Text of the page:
Originally published in The American Prospect on March 4th, 2015.
As multilateral talks over Iran’s nuclear program continue with the U.S. leading the negotiations, Congress seems to be doing its best to complicate things. And both Israel and the American Israel Public Affairs Committee (AIPAC) are doing their part to help.
Earlier this week, as 16,000 people convened in Washington, D.C., to attend AIPAC’s annual conference, the powerful pro-Israel lobby made it clear that the organization would push not only for increased sanctions on Iran—through the passage of the Nuclear Weapon Free Iran Act—but also for the ability to make it more difficult to lift sanctions later, via a new bill, the Iran Nuclear Agreement Review Act.
This latest bill, introduced on Friday by Republican Senator Bob Corker and Democratic Senator Robert Menendez, would give Congress a 60-day period to review any negotiated nuclear deal, and if Congress were to reject the deal, then the president would be barred from lifting sanctions.
Josh Rogin reported in Bloomberg View that top members of the Obama administration, including Secretary of State John Kerry, pressured Democrats to oppose the Corker-Menendez bill, lest it complicate the already fragile negotiations with Iran. Nevertheless, some Senate Democrats signed on, because there is, as Rogin puts it, “broad Congressional desire not to be totally shut out of the [negotiating] process.”
After AIPAC’s annual conference, it is evident that the pro-Israel lobby plans to capitalize on this congressional “desire” and to escalate its fight with the White House. While the Obama administration and AIPAC both declare that a nuclear-armed Iran is not an option, AIPAC and Israel Prime Minister Benjamin Netanyahu have set a considerably higher bar for what a “good deal” with Iran would look like.
For AIPAC and Netanyahu, a “good deal” would mean allowing for zero enrichment of uranium for any purposes—a non-starter for the Iranians. They also seek a “permanent” deal that locks Iran under restrictions indefinitely. But as Lara Friedman, from the pro-Israel policy organization Americans for Peace Now, has explained:
Iran is in trouble right now because it has repeatedly violated the Treaty on the Non-Proliferation of Nuclear Weapons (NPT), resulting in sanctions. Negotiations over Iran’s nuclear program are grounded in the understanding that by demonstrating compliance with all of its NPT obligations, Iran will no longer be in violation of the NPT and Iran’s tenure in the international doghouse—at least with respect to its nuclear program—can come to a close (at least so long as Iran remains in compliance). An Iran nuclear agreement—whether its provisions are in place for 10 years, or 15 years, or however many years are agreed on—would dramatically mitigate the threat of Iran acquiring nuclear weapons.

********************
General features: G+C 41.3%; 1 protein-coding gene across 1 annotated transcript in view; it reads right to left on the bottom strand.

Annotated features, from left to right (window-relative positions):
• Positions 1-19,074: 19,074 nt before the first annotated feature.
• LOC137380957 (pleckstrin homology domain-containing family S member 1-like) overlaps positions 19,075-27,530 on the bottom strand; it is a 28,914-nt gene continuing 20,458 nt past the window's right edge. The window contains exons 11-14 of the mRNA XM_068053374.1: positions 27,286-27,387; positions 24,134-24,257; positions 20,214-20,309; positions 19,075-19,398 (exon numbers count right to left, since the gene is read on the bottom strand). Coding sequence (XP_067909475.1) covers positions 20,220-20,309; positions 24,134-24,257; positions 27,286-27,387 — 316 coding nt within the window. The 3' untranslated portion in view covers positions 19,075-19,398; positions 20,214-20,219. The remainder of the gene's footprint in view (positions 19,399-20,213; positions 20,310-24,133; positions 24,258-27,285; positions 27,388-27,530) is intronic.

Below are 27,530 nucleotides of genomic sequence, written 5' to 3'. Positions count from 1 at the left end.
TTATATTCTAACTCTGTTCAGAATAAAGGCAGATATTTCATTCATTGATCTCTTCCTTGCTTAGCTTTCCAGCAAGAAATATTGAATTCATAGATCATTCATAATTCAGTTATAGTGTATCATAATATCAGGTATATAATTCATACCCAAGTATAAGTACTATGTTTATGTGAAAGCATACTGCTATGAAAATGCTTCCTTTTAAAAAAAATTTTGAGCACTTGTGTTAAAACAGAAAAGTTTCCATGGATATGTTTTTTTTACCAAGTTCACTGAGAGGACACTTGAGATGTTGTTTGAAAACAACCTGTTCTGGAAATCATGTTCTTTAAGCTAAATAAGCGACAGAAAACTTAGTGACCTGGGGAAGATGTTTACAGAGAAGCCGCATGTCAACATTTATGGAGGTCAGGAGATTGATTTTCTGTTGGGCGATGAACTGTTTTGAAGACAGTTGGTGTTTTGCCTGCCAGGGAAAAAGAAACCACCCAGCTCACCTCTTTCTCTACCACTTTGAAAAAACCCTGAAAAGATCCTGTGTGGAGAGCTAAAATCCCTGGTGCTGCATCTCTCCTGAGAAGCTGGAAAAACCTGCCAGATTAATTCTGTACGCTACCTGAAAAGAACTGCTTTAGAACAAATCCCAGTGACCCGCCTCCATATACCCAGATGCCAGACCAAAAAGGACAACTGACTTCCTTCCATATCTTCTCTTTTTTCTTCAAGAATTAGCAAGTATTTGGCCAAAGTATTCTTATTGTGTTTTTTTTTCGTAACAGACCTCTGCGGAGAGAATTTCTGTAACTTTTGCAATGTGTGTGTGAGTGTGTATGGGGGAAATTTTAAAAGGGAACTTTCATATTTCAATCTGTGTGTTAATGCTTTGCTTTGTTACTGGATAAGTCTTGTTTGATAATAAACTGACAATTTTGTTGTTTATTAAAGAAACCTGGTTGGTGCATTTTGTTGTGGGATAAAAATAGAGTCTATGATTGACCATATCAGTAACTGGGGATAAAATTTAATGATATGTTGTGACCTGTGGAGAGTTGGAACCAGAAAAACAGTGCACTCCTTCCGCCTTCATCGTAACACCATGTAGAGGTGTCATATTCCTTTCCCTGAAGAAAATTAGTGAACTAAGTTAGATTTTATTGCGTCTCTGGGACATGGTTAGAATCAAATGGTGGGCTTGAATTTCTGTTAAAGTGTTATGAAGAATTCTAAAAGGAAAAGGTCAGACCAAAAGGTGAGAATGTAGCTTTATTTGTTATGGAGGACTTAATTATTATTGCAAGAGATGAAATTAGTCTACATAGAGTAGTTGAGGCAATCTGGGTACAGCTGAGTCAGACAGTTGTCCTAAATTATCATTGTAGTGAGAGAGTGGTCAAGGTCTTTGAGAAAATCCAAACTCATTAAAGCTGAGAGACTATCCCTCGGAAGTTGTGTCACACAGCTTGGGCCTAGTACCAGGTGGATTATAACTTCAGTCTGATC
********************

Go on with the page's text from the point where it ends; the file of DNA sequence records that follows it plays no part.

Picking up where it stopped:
Just like the “zero enrichment” idea, Iran would never be able to sell a “permanent” deal to its people. The six world powers leading the diplomatic efforts with Iran (Russia, China, France, Great Britain, Germany, and the U.S.) understand this and are working to come up with a reasonable compromise that still ensures Iran cannot develop a nuclear weapon. If AIPAC and Netanyahu are serious about pursuing a diplomatic resolution to this conflict—and avoiding war—then their adamant opposition to both of these ideas raises serious questions.
At the AIPAC conference, speakers spelled out how they could use Congress to thwart the president from passing a deal they deem “bad.” On the gigantic screens in the convention center’s large plenary hall, AIPAC instructed attendees to “insist on a congressional role” when they lobby on Capitol Hill, because “on such a critical issue to U.S. national security, Congress must assert its historic role in foreign policy and review any agreement.”
Passing the Corker-Menendez bill might be an easier sell in Congress than imposing additional sanctions, because it is easier to argue that Congress should have “a voice” in the negotiating process. However, Senate Majority Leader Mitch McConnell announced Tuesday night that he wants to fast-track the bill, which might complicate its ability to garner enough Democratic support in time. Menendez has threatened to vote against his own bill, “outraged” at McConnell’s political move.
Edward Levine, an advisory board member for the Center for Arms Control and Non-Proliferation, a nonprofit research organization dedicated to international peace and security, argues that the bill is more harmful than helpful:
Do [Senators] really want to send a message to Tehran that the President may be unable to fulfill his commitments? Do they really want to move the goalposts by adding support for terrorism to the list of reasons for reinstating sanctions? The Corker bill will endanger both the negotiations and the sanctions regime; it does not merit support.
AIPAC is also trying to bolster Congress’s role in the negotiations by minimizing the fact that there has always been significant presidential authority built into U.S. sanctions legislation. The authority comes through various mechanisms, such as “waivers,” special rules, and legislative exemptions, which allow a president to decide, often unilaterally, whether and to what degree to lift or implement sanctions. He can make these choices if he believes doing so is in the national security interest of the United States.
On Capitol Hill on Tuesday, AIPAC’s legions of supporters pressured Congress to impose more sanctions and to reduce the executive branch’s power to lift sanctions. Let’s just hope that the Iranians do not take this as a signal that the negotiators’ commitment to ease sanctions in exchange for good behavior is feeble. Because if the negotiations fail, the war that everyone is trying to avoid is that much more likely.